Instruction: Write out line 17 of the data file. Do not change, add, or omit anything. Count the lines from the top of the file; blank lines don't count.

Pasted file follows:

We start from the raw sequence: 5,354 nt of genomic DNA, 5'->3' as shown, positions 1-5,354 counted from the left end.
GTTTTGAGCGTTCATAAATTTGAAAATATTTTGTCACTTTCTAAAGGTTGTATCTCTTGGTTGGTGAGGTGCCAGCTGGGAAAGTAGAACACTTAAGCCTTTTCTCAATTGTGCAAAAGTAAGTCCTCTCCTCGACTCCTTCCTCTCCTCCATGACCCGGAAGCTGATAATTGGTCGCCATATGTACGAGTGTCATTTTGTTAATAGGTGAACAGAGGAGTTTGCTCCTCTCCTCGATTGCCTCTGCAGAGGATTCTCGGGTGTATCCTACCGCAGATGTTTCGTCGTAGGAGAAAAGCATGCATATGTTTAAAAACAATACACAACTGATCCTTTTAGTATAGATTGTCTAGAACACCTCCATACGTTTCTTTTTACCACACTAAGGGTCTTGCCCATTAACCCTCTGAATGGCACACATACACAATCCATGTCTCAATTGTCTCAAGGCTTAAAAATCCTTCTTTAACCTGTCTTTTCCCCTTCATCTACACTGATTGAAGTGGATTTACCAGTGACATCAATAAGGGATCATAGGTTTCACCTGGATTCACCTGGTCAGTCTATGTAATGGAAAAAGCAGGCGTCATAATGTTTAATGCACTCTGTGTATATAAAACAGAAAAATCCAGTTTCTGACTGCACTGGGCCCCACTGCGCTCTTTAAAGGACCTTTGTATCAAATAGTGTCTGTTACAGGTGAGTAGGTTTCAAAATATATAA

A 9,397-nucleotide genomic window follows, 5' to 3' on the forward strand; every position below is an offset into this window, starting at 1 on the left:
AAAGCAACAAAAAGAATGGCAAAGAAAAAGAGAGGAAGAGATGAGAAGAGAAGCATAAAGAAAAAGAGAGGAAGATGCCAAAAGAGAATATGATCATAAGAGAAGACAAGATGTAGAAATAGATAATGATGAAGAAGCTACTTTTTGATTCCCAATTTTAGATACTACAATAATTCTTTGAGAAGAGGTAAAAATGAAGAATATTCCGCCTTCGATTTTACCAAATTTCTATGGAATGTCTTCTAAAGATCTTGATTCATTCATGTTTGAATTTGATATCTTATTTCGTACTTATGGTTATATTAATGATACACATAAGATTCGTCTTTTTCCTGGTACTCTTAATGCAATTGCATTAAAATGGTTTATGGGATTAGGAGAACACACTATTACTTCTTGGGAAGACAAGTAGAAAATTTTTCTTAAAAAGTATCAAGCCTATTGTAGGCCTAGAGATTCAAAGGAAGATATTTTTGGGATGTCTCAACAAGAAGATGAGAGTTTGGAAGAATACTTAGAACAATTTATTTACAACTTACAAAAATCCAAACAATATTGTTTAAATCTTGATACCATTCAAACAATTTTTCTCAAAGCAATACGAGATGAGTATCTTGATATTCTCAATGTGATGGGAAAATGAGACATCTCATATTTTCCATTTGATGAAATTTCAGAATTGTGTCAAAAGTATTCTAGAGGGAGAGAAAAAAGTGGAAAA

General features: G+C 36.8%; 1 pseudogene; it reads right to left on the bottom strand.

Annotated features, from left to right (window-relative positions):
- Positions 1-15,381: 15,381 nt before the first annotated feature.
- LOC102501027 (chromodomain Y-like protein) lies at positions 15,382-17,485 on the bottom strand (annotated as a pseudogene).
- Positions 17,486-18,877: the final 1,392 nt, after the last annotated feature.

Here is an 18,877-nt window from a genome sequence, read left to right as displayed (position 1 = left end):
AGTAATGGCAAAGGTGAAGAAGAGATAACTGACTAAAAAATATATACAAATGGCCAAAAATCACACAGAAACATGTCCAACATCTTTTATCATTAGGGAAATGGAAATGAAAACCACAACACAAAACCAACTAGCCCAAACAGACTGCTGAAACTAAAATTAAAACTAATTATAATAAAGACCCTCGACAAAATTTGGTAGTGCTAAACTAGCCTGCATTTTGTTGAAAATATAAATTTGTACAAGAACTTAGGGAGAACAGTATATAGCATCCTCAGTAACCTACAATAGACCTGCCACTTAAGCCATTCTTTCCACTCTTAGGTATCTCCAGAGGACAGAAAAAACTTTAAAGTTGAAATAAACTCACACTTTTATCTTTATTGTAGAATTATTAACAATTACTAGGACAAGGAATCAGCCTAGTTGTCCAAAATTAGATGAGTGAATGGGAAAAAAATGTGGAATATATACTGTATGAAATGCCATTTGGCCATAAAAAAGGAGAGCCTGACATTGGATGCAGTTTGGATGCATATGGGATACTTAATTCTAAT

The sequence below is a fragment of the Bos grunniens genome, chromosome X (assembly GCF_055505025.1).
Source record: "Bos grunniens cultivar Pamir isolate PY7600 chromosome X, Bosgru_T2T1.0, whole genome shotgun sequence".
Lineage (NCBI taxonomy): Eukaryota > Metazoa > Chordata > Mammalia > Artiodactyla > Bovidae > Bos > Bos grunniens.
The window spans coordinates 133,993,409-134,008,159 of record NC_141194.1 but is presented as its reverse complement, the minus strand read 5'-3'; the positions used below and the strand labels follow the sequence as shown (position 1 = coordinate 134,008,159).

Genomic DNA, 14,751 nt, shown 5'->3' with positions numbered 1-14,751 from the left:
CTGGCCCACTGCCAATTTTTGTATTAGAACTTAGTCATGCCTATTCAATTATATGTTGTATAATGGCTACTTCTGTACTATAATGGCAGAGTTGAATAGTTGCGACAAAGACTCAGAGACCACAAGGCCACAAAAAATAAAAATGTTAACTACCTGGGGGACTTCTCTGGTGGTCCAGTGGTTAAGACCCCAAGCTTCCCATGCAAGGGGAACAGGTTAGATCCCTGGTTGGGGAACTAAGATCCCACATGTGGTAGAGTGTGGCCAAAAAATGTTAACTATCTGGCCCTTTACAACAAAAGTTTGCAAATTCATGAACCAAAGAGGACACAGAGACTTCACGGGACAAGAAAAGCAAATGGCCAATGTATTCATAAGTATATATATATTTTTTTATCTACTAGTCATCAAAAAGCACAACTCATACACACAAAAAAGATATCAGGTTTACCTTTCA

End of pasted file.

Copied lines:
CTGGCCCACTGCCAATTTTTGTATTAGAACTTAGTCATGCCTATTCAATTATATGTTGTATAATGGCTACTTCTGTACTATAATGGCAGAGTTGAATAGTTGCGACAAAGACTCAGAGACCACAAGGCCACAAAAAATAAAAATGTTAACTACCTGGGGGACTTCTCTGGTGGTCCAGTGGTTAAGACCCCAAGCTTCCCATGCAAGGGGAACAGGTTAGATCCCTGGTTGGGGAACTAAGATCCCACATGTGGTAGAGTGTGGCCAAAAAATGTTAACTATCTGGCCCTTTACAACAAAAGTTTGCAAATTCATGAACCAAAGAGGACACAGAGACTTCACGGGACAAGAAAAGCAAATGGCCAATGTATTCATAAGTATATATATATTTTTTTATCTACTAGTCATCAAAAAGCACAACTCATACACACAAAAAAGATATCAGGTTTACCTTTCA